Usually during the procedure of cholecystectomy more emphasis is given to complete exposure of the operating area, to separate the serosa in front of Calot’s triangle, reveal anatomical variations in Calot’s triangle; the cystic duct should not be separated and legated until the junction of the common hepatic and cystic ducts is positively identified, and there is no confluence of any other abnormal ducts into the cystic duct.
Sometimes the anatomical structure of the Calot’s triangle is not very clear because of the congestion, edema and fragility of the tissues around the cystic duct in acute suppurative or gangrenous cholecystitis, fibrous tissue scars are often formed in Calot’s triangle in atrophic cholecystitis. In such cases it is impossible to identify Calot’s triangle correctly. Maybe the more secure method is the retrograde cholecystectomy and to split the gallbladder, evacuate its contents, clear the free wall of the gallbladder out of the liver. The remnant mucosa of the gallbladder is then coagulated with electrocautery. The cystic duct orifice is closed with absorbable sutureıVicryl or Dexonı. It is better for use of a drain. It is more difficult to perform this procedure by LC or MC. MORE…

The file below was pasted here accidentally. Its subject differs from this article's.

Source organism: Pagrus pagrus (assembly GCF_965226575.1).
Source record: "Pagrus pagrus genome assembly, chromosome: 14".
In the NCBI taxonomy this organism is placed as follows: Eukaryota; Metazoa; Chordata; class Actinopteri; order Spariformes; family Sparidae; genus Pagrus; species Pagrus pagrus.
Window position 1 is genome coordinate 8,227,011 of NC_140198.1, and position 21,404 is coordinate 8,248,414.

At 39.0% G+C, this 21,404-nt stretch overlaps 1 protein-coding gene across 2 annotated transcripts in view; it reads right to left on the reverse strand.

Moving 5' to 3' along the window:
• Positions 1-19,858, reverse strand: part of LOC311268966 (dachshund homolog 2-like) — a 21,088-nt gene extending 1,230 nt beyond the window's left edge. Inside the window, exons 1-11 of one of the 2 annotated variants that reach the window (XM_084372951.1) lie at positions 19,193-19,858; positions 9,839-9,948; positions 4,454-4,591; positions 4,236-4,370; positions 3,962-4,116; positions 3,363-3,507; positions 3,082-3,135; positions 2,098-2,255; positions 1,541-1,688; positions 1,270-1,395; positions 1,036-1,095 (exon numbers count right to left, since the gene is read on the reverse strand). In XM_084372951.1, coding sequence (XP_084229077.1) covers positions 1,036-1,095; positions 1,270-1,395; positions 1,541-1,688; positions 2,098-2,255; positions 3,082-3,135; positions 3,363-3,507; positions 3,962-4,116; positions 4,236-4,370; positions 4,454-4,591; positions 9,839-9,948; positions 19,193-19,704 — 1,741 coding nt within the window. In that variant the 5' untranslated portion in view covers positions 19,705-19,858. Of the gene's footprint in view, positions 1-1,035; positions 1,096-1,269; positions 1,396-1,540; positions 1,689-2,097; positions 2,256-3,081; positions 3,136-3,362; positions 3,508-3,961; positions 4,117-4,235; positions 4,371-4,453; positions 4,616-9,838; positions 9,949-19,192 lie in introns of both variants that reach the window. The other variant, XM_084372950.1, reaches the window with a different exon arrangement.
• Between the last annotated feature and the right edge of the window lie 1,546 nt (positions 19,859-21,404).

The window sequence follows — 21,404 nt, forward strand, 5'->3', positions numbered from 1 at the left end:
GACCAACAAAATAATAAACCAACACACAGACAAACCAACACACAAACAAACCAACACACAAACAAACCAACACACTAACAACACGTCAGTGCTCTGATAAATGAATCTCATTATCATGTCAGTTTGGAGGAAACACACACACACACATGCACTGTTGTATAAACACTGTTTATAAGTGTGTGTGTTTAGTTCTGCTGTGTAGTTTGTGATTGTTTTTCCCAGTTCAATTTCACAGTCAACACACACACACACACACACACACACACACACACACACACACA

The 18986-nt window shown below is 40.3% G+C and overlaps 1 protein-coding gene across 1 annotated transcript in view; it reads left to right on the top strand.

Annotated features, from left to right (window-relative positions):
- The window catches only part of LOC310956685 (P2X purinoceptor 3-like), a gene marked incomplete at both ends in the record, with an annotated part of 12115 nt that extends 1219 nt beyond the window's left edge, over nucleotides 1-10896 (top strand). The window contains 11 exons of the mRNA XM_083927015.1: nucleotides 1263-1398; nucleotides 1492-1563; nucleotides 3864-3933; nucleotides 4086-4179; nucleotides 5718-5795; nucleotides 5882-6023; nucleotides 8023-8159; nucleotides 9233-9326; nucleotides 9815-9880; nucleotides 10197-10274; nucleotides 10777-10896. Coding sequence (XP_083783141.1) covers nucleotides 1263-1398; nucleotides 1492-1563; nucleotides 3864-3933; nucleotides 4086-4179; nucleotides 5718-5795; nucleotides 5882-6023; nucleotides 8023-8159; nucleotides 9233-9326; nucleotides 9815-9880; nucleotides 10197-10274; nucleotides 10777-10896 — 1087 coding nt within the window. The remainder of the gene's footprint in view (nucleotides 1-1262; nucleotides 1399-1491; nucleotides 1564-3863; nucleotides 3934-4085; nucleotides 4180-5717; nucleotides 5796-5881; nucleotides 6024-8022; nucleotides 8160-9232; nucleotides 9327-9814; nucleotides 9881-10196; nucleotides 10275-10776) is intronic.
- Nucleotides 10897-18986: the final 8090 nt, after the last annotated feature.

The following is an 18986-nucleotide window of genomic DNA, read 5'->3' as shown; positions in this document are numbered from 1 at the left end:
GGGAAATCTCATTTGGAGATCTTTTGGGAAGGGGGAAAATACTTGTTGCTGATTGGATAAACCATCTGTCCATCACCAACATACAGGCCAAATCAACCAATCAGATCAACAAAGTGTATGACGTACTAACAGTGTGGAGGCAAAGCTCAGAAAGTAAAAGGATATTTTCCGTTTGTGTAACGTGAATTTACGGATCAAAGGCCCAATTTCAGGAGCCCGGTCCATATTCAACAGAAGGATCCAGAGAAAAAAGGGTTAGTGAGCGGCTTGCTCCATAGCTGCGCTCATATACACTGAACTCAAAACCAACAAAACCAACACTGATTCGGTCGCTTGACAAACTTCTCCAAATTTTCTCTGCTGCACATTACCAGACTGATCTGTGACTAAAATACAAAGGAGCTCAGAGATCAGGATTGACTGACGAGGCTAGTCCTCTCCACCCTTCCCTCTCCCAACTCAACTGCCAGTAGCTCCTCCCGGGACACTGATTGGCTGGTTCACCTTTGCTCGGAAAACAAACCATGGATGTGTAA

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Originally posted on Channel View Publications and Multilingual Matters:
This month we are publishing A Scholar’s Guide to Getting Published in English by Mary Jane Curry and Theresa Lillis. This book provides advice to academics needing to publish their work in English when it is not their native language. Nowadays, researchers all over the world are under pressure to publish in English and this book offers guidance to scholars to help them explore the larger social practices, politics, networks and resources involved in academic publishing.
John Flowerdew from the City University of Hong Kong says the book provides “an excellent overview” of the principles and procedures involved in scholarly publishing. The volume is based on 10 years of research and is written by experts in the field. Both Curry and Lillis have published widely in the field of academic writing.
We are also publishing another book on the topic of academic writing next month: Risk in Academic Writing edited…